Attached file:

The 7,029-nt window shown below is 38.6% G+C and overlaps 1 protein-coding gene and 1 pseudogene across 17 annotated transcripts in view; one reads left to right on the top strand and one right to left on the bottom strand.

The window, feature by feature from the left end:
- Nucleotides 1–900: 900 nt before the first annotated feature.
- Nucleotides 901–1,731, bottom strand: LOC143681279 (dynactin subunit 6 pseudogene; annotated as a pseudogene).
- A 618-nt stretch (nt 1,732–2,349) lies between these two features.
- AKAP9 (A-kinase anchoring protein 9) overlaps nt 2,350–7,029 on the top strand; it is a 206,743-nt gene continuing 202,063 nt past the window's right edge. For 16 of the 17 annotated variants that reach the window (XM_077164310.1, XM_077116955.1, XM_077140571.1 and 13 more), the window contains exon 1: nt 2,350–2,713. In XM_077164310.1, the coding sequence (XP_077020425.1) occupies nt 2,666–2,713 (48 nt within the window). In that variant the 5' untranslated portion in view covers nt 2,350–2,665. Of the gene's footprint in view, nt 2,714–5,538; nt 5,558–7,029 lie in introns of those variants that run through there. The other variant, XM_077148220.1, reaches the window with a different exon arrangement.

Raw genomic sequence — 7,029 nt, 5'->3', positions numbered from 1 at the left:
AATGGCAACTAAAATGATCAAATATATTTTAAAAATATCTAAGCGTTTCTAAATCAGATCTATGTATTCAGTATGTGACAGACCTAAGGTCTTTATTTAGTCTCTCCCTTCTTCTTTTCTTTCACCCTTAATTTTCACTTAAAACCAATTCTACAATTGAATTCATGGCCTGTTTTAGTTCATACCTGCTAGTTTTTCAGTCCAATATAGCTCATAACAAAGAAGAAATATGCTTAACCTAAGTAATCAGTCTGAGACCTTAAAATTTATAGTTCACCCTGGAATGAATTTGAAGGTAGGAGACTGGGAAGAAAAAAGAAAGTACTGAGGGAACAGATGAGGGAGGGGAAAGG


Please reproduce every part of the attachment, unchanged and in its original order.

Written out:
The 7,029-nt window shown below is 38.6% G+C and overlaps 1 protein-coding gene and 1 pseudogene across 17 annotated transcripts in view; one reads left to right on the top strand and one right to left on the bottom strand.

The window, feature by feature from the left end:
- Nucleotides 1–900: 900 nt before the first annotated feature.
- Nucleotides 901–1,731, bottom strand: LOC143681279 (dynactin subunit 6 pseudogene; annotated as a pseudogene).
- A 618-nt stretch (nt 1,732–2,349) lies between these two features.
- AKAP9 (A-kinase anchoring protein 9) overlaps nt 2,350–7,029 on the top strand; it is a 206,743-nt gene continuing 202,063 nt past the window's right edge. For 16 of the 17 annotated variants that reach the window (XM_077164310.1, XM_077116955.1, XM_077140571.1 and 13 more), the window contains exon 1: nt 2,350–2,713. In XM_077164310.1, the coding sequence (XP_077020425.1) occupies nt 2,666–2,713 (48 nt within the window). In that variant the 5' untranslated portion in view covers nt 2,350–2,665. Of the gene's footprint in view, nt 2,714–5,538; nt 5,558–7,029 lie in introns of those variants that run through there. The other variant, XM_077148220.1, reaches the window with a different exon arrangement.

Raw genomic sequence — 7,029 nt, 5'->3', positions numbered from 1 at the left:
AATGGCAACTAAAATGATCAAATATATTTTAAAAATATCTAAGCGTTTCTAAATCAGATCTATGTATTCAGTATGTGACAGACCTAAGGTCTTTATTTAGTCTCTCCCTTCTTCTTTTCTTTCACCCTTAATTTTCACTTAAAACCAATTCTACAATTGAATTCATGGCCTGTTTTAGTTCATACCTGCTAGTTTTTCAGTCCAATATAGCTCATAACAAAGAAGAAATATGCTTAACCTAAGTAATCAGTCTGAGACCTTAAAATTTATAGTTCACCCTGGAATGAATTTGAAGGTAGGAGACTGGGAAGAAAAAAGAAAGTACTGAGGGAACAGATGAGGGAGGGGAAAGG